The Serenade cannot be powered via USB, and it requires its own power source, so you need to have it connected to the wall. This is kind of disappointing, and this means you can’t use on-the-go at all, opposed to similar devices like iDSD Black Label from iFi, which although large, can be powered from USB, and even from its own battery.
The other little complaint I have, is that its Coaux digital output is a bit pointless, since you’re most probably not going to have a Wall Powered digital transport, and if you are, you’re probably going to invest quite a bit more in it, as you’ll most probably want a few other features with it as well. This being said, it is always good to have something rather than not have it at all.
The DAC HIDIZS and Tempotec selected for the Serenade is AKM 4990, which is known to be a pretty smooth-sounding DAC, but it is fair to mention that it is one of the better and more versatile DACs our there, being able to decode virtually anything you throw at it, including DSD files (up to DSD 128)
To be fair to it, the device is actually named Tempotec Serenade iDSD, so it is natural that it can decode DSD files.
The glossy finish on the front and the back is nice, slightly fingerprint-prone, but nothing too serious.
The power rating for The Serenade is about 75mW / 600 OHMs, judging by the info quoted in the book, and with a power rating of 300mW / 32 OHM, confirmed by HIDIZS. This means that iDSD Serenade has a lot of power for a device in this price area, making it one of the most capable devices at this price, if not the most capable in terms of driving power, for 140 USD. The manual also states another really amazing spec for it, a Noise of 0.00014%, making iDSD truly outstanding, of this rating is achieved in real life performance.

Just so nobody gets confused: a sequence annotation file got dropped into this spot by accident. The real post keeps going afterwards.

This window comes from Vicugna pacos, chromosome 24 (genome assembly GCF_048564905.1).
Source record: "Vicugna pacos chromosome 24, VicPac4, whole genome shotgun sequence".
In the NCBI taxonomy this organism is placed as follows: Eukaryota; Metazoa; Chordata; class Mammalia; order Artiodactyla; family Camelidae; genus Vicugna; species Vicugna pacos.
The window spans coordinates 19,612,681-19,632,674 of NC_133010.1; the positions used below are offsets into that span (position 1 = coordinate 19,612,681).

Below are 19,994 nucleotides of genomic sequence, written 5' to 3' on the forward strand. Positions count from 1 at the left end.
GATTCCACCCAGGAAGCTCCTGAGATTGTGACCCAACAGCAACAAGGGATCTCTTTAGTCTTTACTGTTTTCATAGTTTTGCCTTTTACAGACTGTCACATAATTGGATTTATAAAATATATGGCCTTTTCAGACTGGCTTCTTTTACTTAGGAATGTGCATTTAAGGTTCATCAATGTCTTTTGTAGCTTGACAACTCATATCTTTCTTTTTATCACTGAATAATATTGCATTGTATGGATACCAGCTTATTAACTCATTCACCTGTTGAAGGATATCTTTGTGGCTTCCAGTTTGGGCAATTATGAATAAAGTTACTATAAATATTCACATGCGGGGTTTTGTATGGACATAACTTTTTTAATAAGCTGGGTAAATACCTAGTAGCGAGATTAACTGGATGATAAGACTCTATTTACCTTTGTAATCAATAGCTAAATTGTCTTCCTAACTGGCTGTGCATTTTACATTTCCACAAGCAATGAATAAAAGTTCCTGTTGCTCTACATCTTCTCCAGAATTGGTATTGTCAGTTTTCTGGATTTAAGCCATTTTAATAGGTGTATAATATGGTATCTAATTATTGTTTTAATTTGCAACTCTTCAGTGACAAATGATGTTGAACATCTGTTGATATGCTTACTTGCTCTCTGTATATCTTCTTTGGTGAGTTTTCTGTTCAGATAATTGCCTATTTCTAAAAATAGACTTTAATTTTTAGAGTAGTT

One little complaint comes to mind, which is that the plastic feet have no connection with the unit, they are basically just that, plastic feet, and they are quite slippery, so using the unit in a vertical position, while possible, is not ideal.
All in all, Serenade iDSD is a really solid device, and it can withstand falling off a desk without breaking, it looks sleek and friendly while on a desk, and it does a good job at what it’s intended to do. It has all the basic connections you could desire, and it even features some extra connections, and for the price asked, it is a pretty well thought device, technically.
Now, the signature of Serenade iDSD is quite unique and specific, it has a certain emphasis on the low end, being warmer, with a slightly enhanced, and slower sub-bass, it has a more forward midrange that sounds energetic, and the top end has a slightly enhanced sparkle, but its presence is slightly reduced, compared to the midrange.
The bass is one of the slower types of bass, not overly quick, and slower than what I’d consider natural, it is slightly enhanced, and it is rather large in size. This makes up for a punchy and impressive presentation. Finer nuances are presented fairly well for the 140 USD iDSD Serenade costs, and it is able to deal a great amount of “blow”, even with Headphones that really require this kind of Power, like Beyerdynamic Amiron, HIFIMAN Sundara, and HIFIMAN HE-400i.
The midrange has a fairly natural overall tonality, without a strong emphasis on textures, most of the midrange being natural to slow, the textures being within what I’d consider natural. The tonality is natural to neutral, and despite the enhanced low end, the midrange stays fairly faithful to the recording, and isn’t colored by the bass.
The treble of the Tempotec Serenade is fairly smooth in my experience, and it isn’t a DAC/AMP you’d typically pair with a smooth headphone or IEM, as it would sound quite a bit too smooth. It isn’t the presence that is smooth, and the treble is present enough to balance out the slightly forward midrange, and the slightly forward bass, but the texture of the treble is so smooth in general, that you couldn’t get it to sound grainy with any single IEM or Headphone. This makes it a great DAC/AMP for those who are sensitive to Treble Grain, but it also makes it a bit too smooth for Metal and certain Electronic Music.